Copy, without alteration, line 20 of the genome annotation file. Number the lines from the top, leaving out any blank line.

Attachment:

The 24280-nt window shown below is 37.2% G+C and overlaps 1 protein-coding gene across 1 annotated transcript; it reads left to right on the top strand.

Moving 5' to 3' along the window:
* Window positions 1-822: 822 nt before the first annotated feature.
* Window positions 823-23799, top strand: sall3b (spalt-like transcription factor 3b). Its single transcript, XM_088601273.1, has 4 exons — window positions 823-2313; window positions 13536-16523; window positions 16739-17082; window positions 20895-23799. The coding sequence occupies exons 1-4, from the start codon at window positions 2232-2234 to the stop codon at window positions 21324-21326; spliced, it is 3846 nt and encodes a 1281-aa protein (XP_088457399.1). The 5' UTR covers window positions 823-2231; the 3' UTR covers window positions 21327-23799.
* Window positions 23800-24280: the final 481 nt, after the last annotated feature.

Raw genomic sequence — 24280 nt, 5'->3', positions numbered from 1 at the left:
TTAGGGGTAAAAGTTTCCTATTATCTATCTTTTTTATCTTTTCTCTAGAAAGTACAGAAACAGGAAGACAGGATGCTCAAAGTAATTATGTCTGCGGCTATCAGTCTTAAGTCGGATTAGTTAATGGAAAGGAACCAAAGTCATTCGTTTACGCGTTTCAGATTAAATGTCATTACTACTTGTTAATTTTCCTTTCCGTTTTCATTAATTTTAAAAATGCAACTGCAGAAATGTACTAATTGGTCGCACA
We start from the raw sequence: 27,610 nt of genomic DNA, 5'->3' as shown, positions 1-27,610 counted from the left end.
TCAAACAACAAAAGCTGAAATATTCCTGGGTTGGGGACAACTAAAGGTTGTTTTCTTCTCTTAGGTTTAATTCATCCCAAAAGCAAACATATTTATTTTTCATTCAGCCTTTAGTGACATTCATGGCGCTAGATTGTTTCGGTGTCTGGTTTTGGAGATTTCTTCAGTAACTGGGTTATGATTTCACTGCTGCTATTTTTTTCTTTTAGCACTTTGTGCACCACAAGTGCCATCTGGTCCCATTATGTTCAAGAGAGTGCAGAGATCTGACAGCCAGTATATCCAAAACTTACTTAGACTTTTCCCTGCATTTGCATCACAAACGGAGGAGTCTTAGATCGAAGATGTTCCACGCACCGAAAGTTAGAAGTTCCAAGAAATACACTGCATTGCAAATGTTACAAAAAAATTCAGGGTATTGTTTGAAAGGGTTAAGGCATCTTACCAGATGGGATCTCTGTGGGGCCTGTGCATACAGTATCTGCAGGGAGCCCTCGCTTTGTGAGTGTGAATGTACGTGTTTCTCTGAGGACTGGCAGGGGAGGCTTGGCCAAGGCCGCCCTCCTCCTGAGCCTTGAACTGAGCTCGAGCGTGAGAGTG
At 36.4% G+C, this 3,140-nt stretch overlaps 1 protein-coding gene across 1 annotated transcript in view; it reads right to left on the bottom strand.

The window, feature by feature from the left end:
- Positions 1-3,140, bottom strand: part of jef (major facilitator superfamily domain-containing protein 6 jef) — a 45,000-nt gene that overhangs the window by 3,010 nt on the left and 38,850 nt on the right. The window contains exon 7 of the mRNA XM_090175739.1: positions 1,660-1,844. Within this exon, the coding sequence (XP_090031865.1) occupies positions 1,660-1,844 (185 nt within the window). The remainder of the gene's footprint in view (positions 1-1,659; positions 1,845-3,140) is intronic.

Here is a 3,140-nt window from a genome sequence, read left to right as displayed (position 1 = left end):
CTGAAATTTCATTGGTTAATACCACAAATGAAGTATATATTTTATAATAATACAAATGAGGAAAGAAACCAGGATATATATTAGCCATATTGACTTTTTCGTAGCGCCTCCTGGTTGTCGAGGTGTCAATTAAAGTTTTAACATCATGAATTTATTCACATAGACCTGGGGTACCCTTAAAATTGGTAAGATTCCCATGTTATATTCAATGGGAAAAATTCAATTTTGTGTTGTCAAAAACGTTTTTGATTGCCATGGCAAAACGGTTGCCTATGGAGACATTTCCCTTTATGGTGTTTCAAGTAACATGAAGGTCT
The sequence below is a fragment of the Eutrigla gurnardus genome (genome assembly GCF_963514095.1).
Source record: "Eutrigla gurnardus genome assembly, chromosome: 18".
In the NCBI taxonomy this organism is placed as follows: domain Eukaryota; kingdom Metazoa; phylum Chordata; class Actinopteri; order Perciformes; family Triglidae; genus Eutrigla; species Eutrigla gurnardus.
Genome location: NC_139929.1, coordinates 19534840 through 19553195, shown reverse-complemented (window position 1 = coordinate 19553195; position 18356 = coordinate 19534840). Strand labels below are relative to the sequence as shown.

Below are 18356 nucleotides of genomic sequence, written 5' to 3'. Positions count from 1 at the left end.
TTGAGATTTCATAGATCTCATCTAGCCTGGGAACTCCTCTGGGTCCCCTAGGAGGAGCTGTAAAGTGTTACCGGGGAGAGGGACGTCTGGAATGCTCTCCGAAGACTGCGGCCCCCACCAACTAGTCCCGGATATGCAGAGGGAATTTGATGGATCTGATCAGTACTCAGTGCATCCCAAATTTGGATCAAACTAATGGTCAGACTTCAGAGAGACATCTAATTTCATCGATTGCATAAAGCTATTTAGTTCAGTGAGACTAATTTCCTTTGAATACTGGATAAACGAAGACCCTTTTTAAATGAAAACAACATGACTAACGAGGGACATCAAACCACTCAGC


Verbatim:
TTGAGATTTCATAGATCTCATCTAGCCTGGGAACTCCTCTGGGTCCCCTAGGAGGAGCTGTAAAGTGTTACCGGGGAGAGGGACGTCTGGAATGCTCTCCGAAGACTGCGGCCCCCACCAACTAGTCCCGGATATGCAGAGGGAATTTGATGGATCTGATCAGTACTCAGTGCATCCCAAATTTGGATCAAACTAATGGTCAGACTTCAGAGAGACATCTAATTTCATCGATTGCATAAAGCTATTTAGTTCAGTGAGACTAATTTCCTTTGAATACTGGATAAACGAAGACCCTTTTTAAATGAAAACAACATGACTAACGAGGGACATCAAACCACTCAGC